Camera Geekery: Nikon FM10 review
The Nikon FM10 is often overlooked and sneered at by purists as not a ‘true’ Nikon. But regardless of its lineage the FM10 is everything you need it to be, as Chris Atwood explains.
When I was 15 I was taking intro to photography in high school in Tempe, Arizona. My teacher was Mr. Garcia, a great guy, also the school’s wrestling coach.
I was learning the basics — how to make proper exposures, develop negatives, and print. It was the year 2000, and 35mm photography was still kind of culturally relevant; it was still the way most people shot their photos. I fell in love with photography, and Mr. Garcia recommended I purchase a Nikon FM 10.
I had been saving a little money working at the local bagel shop, so I went down to Tempe Camera and bought one. It came with a sweet 35-70mm zoom lens. As you looked through the viewfinder and tapped the shutter release, a little green light would appear if your exposure was correct. If there was too much light or not enough, a little red light popped up. I remember being very impressed by that.
As I write this, the FM 10 is one of only two SLR camera bodies still in production by Nikon, the other being the high end F6. Contrary to what you might think, the FM 10 is not actually manufactured by Nikon. In fact it is produced by Japan-based Cosina, and is derived from their CT-1 chassis.
It first became available in 1995, and was intended for sale in developing Asian markets. Its purposefully limited features were intended to keep production costs low. It accepts any lens with the Nikon F bayonet mount, as well as many third party Nikon-mount lenses from recent decades.
Thus, it won the hearts of many western photographers, and made it popular for beginners as well, despite a supposed lack of durability.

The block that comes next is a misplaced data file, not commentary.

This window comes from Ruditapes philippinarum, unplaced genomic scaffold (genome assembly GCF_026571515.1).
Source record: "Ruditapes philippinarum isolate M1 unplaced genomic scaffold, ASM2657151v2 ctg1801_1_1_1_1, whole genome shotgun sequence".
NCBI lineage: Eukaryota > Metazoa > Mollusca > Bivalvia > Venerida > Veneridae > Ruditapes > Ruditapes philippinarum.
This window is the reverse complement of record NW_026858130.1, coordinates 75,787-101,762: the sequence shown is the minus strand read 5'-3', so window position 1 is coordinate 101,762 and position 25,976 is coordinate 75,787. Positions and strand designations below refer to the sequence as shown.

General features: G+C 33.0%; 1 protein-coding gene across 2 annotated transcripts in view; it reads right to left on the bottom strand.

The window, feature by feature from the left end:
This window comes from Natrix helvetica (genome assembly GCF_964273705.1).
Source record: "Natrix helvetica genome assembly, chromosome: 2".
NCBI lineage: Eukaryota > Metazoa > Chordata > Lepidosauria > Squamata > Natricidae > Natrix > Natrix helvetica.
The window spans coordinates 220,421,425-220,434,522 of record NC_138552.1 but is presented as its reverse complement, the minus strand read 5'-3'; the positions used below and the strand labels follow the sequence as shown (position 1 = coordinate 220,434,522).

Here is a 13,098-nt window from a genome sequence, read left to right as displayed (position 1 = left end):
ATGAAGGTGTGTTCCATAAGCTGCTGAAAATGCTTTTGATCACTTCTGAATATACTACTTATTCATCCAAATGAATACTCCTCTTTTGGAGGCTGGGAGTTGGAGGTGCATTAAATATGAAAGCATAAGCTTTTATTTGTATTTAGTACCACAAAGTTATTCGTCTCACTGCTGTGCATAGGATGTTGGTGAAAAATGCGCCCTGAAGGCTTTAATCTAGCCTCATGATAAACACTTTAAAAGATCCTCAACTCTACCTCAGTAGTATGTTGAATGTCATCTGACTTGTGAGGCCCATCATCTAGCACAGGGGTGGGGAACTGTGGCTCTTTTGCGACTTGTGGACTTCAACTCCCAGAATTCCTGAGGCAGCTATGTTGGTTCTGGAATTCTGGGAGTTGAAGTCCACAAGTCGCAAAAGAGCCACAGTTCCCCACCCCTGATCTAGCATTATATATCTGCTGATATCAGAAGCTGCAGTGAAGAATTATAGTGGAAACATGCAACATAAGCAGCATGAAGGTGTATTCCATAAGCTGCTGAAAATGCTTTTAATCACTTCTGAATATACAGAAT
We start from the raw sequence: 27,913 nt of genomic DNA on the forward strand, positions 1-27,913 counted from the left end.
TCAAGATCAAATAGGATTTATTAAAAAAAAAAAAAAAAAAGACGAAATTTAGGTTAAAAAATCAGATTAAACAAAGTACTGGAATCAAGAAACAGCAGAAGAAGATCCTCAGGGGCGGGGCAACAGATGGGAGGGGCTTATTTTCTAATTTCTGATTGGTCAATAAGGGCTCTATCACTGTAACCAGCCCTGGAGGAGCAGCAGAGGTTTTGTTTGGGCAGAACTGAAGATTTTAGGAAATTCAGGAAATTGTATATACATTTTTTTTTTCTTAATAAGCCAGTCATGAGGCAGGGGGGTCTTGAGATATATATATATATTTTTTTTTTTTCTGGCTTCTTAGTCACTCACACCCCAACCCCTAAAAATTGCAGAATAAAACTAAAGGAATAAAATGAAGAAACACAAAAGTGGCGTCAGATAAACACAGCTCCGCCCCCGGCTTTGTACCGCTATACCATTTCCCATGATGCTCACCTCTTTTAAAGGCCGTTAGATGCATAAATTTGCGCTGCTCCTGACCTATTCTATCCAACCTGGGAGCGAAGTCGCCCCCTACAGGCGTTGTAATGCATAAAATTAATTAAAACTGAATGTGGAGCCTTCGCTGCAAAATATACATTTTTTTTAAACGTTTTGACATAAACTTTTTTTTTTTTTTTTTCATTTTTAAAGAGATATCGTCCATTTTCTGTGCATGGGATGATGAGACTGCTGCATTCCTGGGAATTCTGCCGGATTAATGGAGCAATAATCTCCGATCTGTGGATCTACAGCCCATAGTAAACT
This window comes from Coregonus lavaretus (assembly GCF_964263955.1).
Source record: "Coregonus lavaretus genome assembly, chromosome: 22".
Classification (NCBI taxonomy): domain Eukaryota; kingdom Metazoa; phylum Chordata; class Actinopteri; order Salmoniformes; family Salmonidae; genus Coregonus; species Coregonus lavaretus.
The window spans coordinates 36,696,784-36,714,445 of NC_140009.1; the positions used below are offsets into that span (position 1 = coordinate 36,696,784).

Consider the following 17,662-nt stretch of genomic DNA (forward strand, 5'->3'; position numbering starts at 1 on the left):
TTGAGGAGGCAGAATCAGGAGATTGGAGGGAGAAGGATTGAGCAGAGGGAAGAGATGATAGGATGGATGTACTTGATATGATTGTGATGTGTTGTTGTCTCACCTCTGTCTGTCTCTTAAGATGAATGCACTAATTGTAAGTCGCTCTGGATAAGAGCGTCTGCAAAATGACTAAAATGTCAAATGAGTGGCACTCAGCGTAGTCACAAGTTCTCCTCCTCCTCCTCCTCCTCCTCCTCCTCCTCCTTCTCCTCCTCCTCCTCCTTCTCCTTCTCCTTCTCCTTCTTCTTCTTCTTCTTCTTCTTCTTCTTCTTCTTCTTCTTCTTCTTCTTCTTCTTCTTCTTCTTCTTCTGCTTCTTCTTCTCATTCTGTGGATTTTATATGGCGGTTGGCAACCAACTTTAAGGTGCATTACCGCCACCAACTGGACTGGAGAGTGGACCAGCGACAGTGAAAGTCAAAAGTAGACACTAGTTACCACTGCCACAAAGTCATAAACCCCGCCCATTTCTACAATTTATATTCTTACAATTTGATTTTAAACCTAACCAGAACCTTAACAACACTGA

Meanwhile, I began shooting my first photos. I took it with me skateboarding, made time exposures of the freeway. Typical stuff. I got comfortable with it, I liked its simplicity and basic functionality. No frills, no bells and whistles.
This is one of the main things that makes it an attractive camera for those who may be just starting out — it has only one dial which alters the shutter speed.
Thus, its simple design reinforces the relationship between shutter speed, depth of field, and equivalent values. It teaches your fingers to move with a mind of their own, and twist the dials and aperture ring without thinking until that approving green light appears in the viewfinder. Besides that, it has a nice solid feel, and is easy to throw in a backpack (in my case usually wrapped in a t shirt).
As I entered college around 2005, digital photography had began its takeover, but it wasn’t complete yet, and I continued to shoot film. My FM 10 continued to be my main camera, despite acquiring a beautiful Hassy, and eventually a DSLR. Time marched on, I moved to California, and began working as a digital technician on commercial photo shoots, staring at a computer screen all day, labelling files, retouching, and the like.
Pixelography pays the bills. However, it also pays for film and darkroom time, and I’m happy to say that despite a few years sitting on the shelf, I still have the same FM 10 body I purchased 18 years ago, and it still functions nicely. I see them fairly often for sale on craigslist and eBay, usually by people who took a photo class and moved on in life.
It may be a camera for beginners, manufactured by a third party, and a relic of the mid-90s, but it’s a darn good little camera, and for some of us the FM 10 will remain the perfect fit.
In a world where screen time digital photography reigns supreme, a mechanical SLR continuing to be in produced by a large company like Nikon is no small thing, and I hope it will continue in the coming years. It is a camera that will teach you the fundamentals of photography, where you take it after that is up to you. Green light good, red light bad.
Thanks for the great review, Chris. The FM10 seems like a lifelong friend for you.